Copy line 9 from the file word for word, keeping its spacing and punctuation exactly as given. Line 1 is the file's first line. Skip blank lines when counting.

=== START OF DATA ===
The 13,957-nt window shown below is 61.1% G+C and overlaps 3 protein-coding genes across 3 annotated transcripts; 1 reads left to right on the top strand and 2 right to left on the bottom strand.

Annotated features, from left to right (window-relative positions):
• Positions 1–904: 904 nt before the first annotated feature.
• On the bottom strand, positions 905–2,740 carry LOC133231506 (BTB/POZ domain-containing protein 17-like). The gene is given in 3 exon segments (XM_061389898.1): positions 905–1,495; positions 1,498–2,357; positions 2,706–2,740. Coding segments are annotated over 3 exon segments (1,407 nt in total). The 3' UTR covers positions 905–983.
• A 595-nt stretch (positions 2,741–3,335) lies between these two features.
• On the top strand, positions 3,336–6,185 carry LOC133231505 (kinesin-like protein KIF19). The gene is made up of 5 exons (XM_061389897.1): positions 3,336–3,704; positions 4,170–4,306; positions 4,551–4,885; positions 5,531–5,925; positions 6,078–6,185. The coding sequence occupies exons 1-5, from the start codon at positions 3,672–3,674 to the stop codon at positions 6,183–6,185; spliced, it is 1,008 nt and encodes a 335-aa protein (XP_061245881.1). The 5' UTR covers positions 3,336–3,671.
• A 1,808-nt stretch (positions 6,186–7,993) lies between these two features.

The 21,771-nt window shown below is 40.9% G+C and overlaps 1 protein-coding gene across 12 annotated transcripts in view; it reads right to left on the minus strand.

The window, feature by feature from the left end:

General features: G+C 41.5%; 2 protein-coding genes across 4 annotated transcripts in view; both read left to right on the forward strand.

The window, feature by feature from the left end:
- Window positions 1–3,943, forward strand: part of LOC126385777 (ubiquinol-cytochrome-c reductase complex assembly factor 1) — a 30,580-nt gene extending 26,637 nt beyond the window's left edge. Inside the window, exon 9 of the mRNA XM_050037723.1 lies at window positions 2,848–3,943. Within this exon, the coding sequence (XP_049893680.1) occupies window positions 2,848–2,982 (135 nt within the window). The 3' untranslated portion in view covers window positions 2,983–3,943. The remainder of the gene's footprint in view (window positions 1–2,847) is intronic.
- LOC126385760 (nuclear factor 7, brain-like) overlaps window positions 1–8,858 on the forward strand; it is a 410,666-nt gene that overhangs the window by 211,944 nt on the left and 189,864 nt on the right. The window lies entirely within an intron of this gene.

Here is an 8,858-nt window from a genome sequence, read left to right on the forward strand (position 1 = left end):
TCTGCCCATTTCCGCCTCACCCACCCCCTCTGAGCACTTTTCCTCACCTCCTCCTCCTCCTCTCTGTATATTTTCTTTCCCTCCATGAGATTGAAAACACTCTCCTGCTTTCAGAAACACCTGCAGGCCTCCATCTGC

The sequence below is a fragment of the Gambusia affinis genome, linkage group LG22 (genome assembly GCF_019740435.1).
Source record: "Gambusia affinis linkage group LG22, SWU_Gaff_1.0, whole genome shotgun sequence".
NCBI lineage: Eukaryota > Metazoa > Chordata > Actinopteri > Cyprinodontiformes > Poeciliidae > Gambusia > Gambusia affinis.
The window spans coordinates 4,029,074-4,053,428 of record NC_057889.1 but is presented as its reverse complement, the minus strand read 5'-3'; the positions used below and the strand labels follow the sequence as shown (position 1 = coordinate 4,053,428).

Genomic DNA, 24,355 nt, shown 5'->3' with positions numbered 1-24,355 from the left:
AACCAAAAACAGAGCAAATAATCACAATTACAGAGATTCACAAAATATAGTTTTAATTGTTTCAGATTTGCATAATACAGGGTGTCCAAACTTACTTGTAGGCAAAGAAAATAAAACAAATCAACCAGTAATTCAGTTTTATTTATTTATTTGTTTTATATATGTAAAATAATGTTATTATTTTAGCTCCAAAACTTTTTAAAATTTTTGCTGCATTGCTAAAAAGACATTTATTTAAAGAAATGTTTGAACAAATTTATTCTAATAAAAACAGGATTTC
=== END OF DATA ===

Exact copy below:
The window, feature by feature from the left end: